Itsuo Sakane ’71

After a long career as a journalist, Sakane organized a number of exhibits about science and art and became president of the Institute of Advanced Media Arts and Sciences in Japan

When I became a Nieman Fellow at Harvard in 1970, I was a staff writer for the The Asahi Shimbun’s science section. Yet I was also interested in the relationship between science and art. At Harvard, I took two courses related to this interest: Communication in Society, organized by professor Tony Oettinger and Bill Bossert with five teaching fellows, and a graduate seminar, Perception and Pictures, taught by John M. Kennedy.

With Communication in Society, the subject changed for each class, from animal communication to the language of wine tasting. It broadened my outlook.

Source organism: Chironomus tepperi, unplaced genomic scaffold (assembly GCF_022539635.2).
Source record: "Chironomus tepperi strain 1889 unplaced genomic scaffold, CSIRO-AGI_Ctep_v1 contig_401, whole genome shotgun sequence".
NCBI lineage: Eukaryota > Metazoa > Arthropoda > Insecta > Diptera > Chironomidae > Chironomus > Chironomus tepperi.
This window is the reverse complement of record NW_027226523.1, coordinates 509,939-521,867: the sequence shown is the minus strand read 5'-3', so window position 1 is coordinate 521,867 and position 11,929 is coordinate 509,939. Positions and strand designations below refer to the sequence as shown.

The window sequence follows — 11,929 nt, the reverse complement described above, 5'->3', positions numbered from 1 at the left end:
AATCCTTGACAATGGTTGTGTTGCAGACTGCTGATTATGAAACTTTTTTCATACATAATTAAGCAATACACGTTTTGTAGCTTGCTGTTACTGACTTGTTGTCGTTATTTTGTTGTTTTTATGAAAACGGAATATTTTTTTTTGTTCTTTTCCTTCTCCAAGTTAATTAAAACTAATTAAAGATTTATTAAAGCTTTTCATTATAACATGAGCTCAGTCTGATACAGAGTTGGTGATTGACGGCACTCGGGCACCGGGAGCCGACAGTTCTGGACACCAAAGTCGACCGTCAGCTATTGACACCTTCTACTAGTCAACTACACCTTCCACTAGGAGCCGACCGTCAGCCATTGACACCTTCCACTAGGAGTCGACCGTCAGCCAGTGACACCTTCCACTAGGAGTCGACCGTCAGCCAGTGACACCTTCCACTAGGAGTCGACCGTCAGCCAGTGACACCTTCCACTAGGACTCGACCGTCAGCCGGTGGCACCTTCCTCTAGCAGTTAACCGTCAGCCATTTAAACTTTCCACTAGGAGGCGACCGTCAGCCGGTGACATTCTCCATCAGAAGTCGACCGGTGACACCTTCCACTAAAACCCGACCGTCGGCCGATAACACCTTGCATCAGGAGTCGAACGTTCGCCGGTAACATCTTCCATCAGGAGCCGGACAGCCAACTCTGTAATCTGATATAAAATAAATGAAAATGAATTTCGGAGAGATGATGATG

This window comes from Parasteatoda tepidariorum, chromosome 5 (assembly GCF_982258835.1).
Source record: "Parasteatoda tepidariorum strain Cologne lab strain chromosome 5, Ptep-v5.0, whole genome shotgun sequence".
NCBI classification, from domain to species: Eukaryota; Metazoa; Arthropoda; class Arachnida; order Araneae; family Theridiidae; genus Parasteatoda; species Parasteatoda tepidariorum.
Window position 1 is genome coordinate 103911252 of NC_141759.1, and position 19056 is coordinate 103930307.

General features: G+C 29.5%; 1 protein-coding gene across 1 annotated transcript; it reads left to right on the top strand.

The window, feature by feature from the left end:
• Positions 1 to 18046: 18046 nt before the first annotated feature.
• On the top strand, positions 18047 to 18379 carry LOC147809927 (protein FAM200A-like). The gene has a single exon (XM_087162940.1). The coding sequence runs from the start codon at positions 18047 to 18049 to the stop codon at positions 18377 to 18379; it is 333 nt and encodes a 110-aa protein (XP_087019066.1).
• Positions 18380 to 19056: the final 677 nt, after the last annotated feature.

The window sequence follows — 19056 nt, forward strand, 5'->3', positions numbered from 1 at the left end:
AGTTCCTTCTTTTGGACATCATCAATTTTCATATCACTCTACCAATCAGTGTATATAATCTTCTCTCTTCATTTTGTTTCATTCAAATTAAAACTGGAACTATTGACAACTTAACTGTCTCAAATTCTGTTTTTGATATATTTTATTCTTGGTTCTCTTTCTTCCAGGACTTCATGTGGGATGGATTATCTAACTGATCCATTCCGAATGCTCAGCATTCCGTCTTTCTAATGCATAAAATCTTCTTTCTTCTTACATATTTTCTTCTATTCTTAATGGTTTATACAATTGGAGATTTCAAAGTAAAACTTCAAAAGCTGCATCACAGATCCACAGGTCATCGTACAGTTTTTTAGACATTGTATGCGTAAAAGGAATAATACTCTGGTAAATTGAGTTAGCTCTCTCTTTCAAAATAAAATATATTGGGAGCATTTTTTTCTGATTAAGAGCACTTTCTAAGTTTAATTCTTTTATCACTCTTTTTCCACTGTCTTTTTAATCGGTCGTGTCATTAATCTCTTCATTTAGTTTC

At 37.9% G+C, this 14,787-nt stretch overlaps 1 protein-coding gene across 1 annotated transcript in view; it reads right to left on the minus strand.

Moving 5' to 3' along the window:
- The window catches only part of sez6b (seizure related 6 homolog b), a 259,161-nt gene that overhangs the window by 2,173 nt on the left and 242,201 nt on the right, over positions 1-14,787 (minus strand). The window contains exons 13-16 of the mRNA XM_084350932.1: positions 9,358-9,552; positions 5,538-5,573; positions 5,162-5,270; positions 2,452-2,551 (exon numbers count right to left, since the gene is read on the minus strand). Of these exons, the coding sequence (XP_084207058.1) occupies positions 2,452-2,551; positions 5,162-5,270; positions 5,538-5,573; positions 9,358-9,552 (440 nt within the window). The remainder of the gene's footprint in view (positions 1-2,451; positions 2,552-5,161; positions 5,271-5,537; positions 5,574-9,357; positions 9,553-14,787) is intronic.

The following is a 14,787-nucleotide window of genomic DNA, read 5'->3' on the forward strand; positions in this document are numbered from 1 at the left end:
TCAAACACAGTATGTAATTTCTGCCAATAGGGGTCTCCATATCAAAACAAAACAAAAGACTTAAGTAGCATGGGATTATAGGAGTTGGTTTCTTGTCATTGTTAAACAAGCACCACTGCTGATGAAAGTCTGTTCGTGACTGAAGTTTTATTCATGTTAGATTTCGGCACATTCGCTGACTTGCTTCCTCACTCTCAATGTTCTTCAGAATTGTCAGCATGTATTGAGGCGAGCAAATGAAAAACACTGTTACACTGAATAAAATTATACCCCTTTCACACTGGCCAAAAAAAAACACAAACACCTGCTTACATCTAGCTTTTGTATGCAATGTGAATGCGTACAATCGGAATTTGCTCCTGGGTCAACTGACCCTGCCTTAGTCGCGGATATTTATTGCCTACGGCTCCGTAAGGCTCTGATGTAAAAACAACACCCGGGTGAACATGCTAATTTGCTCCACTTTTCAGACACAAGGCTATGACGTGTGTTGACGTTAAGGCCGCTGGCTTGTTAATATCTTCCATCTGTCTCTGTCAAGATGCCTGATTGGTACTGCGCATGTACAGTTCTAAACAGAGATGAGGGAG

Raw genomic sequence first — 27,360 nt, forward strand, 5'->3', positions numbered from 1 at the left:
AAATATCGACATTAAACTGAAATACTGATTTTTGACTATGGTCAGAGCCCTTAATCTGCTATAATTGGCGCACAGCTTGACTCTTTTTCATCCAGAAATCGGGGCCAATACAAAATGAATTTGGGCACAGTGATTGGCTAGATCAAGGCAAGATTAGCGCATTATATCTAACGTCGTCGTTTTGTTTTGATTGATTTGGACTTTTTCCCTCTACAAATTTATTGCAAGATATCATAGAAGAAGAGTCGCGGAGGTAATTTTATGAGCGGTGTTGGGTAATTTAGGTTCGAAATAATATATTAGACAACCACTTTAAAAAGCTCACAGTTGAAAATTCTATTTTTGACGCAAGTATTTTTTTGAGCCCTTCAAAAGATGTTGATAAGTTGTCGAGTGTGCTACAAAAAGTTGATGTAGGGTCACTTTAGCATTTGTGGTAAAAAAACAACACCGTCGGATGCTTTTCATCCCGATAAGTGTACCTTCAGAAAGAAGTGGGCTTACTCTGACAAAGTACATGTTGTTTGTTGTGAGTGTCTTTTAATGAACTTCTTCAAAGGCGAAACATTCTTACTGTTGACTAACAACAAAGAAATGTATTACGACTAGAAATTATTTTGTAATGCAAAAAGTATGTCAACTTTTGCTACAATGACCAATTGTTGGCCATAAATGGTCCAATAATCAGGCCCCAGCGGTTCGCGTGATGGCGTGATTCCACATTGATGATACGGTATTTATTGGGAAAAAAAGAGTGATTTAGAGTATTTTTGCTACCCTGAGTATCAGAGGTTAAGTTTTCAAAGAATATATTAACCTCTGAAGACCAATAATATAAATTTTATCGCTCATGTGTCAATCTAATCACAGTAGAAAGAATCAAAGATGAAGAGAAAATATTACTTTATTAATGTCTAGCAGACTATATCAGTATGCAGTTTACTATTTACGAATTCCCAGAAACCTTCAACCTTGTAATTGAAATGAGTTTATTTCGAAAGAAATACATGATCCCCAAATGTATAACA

In Perception and Pictures, also attended by famed Harvard psychologist Rudolf Arnheim, I was inspired to reconsider the overlap between science and art.

At MIT’s Center for Advanced Visual Studies, I learned from its founder, Gyorgy Kepes. I also visited museums featuring exhibits that spoke to my interests. When I returned to Japan, I wrote a column, called the Museum of Fun, in the home section of The Asahi Shimbun. The columns were collected in “The Museum of Fun Book,” and I organized a series of traveling exhibits on the same theme.

After retiring from the newspaper in 1990, I became a professor at Keio University and helped found the Institute of Advanced Media Arts and Sciences. My Nieman year certainly had a profound effect on the direction of my career.